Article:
How to Use Aluminum Foil

Three Methods:Preparing and Preserving FoodCleaning and Home ImprovementCrafting and Playing

Aluminum foil is commonly used for baking, cooking, and packaging food. However, the reflective and insulative properties of this material make it useful far beyond the kitchen. Think outside the box and make the most of each roll of aluminum foil!

Method 1
Preparing and Preserving Food

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    Cook with aluminum foil. If you're cooking with a grill or an oven, you can wrap meat, vegetables, and other dishes in aluminum foil to retain moisture and flavor. The added bonus of cooking with aluminum foil is that you can simply throw away the foil afterward – no pots or pans to scrub.
    • Grill fish or vegetables. Add seasonings to raw fish or vegetables, and then wrap securely. Place on the hot grill. When the dish is done cooking: open the foil, put the fish or vegetables on a platter, and throw away the foil. The convenience of this method is that there is nothing else to clean up.
    • Roast a turkey. Place the raw turkey on a baking pan, and tent it with aluminum foil. This will retain the juices in the turkey while baking, so as to cook completely through without burning. Remove the tent for the last hour of roasting, so that the turkey skin gets browned and crisp.
    • Line a baking pan with heavy-duty aluminum foil. Then, add the meat and/or veggies, along with the sauce of your choosing. Secure the foil so that it is tightly folded over the stew. Put in the oven and cook. When dinner is ready, remove the roast, and then toss away the foil without having any pots to wash or scrub.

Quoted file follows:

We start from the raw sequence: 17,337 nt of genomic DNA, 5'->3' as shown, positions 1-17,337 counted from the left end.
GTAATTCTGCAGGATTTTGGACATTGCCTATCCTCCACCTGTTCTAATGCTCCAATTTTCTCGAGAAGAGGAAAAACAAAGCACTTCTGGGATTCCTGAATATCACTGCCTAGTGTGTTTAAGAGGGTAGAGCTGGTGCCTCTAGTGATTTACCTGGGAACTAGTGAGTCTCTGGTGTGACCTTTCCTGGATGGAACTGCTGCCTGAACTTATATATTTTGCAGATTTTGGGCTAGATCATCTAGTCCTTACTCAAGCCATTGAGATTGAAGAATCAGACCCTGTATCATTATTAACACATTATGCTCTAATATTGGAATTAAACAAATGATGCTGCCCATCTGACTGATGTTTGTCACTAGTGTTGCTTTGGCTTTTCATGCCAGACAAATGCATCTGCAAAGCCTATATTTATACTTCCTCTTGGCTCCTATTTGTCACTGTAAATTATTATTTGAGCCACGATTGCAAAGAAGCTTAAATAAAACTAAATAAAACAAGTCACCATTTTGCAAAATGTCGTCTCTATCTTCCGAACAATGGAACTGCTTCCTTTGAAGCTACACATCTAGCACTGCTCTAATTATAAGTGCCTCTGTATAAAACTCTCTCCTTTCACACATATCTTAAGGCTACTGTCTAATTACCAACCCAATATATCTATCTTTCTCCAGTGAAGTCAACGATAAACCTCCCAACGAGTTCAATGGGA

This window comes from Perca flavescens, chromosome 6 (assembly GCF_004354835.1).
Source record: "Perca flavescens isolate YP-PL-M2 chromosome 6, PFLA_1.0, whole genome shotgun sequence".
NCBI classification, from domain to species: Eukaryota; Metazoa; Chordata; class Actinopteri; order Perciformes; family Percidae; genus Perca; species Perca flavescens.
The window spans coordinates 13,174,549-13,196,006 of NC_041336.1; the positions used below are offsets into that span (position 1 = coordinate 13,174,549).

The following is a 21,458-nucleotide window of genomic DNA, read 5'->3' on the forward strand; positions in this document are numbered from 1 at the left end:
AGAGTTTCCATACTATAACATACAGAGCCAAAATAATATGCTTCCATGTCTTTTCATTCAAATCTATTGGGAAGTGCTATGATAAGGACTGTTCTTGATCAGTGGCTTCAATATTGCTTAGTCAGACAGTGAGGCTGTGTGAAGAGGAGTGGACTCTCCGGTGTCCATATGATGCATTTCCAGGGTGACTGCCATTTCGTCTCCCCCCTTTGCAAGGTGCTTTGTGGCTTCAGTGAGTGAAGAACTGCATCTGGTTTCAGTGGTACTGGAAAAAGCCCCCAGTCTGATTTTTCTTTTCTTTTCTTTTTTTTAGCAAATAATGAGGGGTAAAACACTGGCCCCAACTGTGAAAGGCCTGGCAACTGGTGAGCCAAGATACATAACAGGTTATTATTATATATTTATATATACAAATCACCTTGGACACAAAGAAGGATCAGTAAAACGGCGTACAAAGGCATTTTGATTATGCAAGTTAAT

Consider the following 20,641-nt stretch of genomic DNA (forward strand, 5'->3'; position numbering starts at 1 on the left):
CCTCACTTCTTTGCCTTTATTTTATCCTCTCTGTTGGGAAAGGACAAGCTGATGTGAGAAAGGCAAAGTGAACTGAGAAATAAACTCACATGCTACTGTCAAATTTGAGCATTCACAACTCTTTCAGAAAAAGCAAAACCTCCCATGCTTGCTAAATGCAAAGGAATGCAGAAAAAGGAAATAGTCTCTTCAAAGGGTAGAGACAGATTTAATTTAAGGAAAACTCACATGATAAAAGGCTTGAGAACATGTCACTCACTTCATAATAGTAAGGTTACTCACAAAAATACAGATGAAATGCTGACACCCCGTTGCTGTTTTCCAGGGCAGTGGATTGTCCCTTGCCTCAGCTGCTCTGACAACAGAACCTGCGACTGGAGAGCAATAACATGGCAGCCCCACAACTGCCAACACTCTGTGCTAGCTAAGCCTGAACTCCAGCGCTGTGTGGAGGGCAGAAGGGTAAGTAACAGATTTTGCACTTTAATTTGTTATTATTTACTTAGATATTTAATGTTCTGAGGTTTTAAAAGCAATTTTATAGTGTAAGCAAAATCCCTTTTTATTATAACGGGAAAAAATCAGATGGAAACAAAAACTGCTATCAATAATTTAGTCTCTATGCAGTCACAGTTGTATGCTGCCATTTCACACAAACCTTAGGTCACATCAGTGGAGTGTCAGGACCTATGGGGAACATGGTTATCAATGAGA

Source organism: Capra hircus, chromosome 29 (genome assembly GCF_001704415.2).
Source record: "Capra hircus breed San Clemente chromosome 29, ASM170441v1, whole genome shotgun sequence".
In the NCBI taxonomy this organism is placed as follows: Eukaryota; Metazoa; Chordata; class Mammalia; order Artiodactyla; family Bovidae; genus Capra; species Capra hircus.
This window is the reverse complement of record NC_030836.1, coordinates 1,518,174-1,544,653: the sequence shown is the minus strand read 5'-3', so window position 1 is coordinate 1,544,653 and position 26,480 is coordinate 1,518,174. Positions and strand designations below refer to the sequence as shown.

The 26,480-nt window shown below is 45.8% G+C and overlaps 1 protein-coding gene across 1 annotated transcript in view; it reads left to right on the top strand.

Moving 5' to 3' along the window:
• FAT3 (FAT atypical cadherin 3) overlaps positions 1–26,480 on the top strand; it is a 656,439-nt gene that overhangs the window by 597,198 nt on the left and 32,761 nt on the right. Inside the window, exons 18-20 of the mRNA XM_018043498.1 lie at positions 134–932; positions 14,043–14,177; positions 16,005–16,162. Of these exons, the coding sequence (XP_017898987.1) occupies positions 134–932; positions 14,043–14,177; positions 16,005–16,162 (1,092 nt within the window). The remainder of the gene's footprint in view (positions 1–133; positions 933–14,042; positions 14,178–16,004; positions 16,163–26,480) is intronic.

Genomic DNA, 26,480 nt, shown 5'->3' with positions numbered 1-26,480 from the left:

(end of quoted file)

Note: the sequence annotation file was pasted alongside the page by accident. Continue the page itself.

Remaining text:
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    Do not use aluminum foil in a microwave. Aluminum deflects the electromagnetic waves that cook food so efficiently in a microwave oven. This might cause your food to cook unevenly, and it might even damage the appliance. Remember: metal and microwaves do not mix![1]
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    Keep food warm or cold. Aluminum foil is a great insulator, meaning that it is great for keeping hot foods hot and cold foods cold. Use it to wrap leftovers or pack your lunch. Individually wrap each food item into a sheet of heavy-duty aluminum foil. Bend the foil into a "tent" shape, and fold the ends down tightly to trap heat. If you wrap your meal well, it should hold the same temperature for hours.
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    Preserve food with aluminum foil. Aluminum foil has the lowest moisture-vapor transfer rate of almost any wrapping material. This means that it is extraordinarily good at keeping food from drying out.[2] Foil is also great for retaining the odor of smelly foods.[3] Wrap leftovers in an airtight seal of aluminum foil, then store in the freezer or refrigerator until you are ready to eat again.
    • If you don't have access to a freezer or refrigerator, you can still use aluminum foil to keep food fresh. Store the wrapped-up food items in a cool, dark, dry place.